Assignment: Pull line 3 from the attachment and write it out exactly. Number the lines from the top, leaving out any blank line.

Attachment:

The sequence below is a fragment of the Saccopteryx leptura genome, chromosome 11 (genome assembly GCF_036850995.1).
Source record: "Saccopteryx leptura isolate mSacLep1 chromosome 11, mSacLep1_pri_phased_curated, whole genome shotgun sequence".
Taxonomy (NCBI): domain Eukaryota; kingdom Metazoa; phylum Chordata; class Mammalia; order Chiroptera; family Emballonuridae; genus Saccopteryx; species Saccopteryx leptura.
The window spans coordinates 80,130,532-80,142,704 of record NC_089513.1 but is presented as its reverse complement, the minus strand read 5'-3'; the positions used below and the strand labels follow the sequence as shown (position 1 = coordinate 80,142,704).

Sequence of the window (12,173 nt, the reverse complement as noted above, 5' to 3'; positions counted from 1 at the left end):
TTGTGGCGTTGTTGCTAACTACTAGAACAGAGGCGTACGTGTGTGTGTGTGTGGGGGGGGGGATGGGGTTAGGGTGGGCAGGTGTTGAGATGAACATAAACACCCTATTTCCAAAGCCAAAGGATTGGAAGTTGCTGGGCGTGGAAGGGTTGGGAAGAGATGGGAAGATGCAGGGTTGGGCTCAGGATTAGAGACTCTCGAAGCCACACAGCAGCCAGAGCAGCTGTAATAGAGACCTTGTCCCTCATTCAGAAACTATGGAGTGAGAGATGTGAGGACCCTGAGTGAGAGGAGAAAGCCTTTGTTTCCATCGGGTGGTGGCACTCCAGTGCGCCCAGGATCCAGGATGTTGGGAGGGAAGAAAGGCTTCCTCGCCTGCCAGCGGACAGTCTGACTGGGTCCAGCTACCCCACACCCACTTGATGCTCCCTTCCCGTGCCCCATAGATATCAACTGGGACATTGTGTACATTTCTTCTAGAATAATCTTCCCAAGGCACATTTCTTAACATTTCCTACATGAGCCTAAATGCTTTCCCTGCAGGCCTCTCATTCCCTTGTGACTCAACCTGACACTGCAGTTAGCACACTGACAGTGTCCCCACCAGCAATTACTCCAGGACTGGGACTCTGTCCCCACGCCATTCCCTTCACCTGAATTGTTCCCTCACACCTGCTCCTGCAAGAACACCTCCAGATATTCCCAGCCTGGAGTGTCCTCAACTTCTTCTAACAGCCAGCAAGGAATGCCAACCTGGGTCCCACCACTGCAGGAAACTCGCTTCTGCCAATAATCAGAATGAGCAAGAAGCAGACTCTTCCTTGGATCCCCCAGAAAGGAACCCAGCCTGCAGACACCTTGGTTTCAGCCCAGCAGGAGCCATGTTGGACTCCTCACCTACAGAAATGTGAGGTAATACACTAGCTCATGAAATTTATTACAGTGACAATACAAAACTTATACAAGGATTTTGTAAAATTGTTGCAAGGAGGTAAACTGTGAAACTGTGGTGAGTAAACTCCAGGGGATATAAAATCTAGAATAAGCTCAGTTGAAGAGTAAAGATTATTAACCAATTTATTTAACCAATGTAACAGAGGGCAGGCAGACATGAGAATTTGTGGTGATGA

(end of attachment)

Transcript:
Taxonomy (NCBI): domain Eukaryota; kingdom Metazoa; phylum Chordata; class Mammalia; order Chiroptera; family Emballonuridae; genus Saccopteryx; species Saccopteryx leptura.